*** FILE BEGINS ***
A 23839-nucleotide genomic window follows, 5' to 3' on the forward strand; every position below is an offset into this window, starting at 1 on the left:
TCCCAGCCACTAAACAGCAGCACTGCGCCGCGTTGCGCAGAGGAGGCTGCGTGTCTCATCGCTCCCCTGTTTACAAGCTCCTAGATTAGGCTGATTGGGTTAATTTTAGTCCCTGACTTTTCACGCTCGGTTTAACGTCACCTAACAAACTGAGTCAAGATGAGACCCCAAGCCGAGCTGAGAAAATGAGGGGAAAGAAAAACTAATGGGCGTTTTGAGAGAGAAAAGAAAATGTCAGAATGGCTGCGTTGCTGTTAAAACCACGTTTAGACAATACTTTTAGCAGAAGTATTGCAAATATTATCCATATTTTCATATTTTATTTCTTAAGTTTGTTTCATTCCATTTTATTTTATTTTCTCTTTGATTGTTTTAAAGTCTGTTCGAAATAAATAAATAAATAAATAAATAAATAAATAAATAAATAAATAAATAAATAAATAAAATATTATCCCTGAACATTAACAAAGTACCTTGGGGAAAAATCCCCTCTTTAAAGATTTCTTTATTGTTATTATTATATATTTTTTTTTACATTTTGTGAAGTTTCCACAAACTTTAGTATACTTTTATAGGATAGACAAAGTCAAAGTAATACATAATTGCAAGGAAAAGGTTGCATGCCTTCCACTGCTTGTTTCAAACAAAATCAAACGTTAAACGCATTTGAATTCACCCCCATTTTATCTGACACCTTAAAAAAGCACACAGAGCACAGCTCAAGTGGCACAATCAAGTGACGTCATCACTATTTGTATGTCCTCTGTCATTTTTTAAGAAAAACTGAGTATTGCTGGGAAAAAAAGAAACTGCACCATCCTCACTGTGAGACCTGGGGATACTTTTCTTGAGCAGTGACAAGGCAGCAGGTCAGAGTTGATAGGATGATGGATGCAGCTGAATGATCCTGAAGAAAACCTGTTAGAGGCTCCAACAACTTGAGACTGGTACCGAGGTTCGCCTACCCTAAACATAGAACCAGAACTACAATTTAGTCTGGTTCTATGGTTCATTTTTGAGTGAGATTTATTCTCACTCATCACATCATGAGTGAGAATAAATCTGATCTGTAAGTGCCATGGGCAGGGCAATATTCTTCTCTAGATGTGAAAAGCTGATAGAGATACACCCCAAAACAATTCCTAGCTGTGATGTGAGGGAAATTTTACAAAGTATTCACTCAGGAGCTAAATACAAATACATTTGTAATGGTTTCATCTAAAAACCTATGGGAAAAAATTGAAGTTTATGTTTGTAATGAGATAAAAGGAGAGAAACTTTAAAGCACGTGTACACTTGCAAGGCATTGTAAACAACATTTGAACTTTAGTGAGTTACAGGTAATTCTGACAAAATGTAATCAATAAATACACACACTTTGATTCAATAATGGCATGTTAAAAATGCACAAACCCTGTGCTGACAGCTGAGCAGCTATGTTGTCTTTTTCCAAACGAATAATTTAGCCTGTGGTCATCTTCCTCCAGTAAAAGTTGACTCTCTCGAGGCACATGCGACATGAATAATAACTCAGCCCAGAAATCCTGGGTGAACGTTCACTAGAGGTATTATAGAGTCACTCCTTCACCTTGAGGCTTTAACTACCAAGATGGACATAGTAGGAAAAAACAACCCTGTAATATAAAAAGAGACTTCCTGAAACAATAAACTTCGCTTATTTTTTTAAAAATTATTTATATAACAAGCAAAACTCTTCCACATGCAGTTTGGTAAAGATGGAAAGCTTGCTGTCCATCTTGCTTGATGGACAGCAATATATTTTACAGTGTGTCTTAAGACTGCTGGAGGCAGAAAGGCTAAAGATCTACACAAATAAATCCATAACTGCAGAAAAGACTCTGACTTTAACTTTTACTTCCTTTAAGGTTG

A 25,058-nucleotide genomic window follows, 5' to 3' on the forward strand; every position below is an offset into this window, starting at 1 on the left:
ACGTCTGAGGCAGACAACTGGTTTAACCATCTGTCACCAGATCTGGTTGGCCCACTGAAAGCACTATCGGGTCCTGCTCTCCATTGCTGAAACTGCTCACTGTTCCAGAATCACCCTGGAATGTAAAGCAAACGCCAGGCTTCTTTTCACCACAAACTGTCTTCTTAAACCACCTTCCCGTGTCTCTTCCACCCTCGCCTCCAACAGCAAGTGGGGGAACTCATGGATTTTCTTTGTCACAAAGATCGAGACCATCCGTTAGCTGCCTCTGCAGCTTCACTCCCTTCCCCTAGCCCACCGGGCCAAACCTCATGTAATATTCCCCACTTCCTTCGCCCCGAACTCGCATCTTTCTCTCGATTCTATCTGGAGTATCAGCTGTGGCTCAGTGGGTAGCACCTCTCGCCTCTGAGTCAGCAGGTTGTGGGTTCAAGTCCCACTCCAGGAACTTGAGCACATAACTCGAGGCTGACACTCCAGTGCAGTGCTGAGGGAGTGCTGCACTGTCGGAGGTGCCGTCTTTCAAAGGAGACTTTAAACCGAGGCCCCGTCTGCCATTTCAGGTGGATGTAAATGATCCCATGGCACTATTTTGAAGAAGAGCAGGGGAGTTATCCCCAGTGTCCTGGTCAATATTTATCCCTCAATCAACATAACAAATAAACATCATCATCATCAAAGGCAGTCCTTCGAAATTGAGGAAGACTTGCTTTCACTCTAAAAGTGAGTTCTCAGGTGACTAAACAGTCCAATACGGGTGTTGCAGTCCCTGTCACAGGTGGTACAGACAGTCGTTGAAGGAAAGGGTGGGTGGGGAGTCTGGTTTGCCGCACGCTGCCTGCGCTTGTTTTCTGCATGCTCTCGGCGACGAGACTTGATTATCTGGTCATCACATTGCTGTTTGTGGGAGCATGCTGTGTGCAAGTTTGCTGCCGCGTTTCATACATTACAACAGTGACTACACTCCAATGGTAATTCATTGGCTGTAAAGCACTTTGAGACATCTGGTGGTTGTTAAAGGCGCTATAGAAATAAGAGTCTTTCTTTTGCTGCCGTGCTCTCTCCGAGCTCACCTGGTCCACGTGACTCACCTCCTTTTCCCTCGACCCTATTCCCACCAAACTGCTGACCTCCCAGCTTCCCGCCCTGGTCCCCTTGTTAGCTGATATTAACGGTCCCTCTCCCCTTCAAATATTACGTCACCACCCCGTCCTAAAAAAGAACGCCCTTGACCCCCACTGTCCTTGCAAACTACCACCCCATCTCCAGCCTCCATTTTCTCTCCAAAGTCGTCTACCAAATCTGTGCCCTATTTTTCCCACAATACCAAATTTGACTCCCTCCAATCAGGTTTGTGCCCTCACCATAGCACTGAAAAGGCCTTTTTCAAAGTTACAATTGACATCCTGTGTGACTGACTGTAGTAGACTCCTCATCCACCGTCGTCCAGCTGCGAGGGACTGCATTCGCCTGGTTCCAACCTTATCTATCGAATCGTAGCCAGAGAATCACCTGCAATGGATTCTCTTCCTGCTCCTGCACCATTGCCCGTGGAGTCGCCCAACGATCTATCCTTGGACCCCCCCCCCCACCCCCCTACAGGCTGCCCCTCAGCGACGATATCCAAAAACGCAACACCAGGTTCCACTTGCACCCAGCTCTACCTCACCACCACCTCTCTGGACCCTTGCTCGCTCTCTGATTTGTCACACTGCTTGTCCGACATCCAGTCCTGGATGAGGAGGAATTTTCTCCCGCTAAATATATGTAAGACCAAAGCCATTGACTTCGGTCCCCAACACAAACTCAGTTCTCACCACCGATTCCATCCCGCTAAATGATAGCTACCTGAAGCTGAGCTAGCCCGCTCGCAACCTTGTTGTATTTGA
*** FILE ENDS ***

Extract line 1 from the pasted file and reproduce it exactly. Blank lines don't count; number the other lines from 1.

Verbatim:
A 23839-nucleotide genomic window follows, 5' to 3' on the forward strand; every position below is an offset into this window, starting at 1 on the left: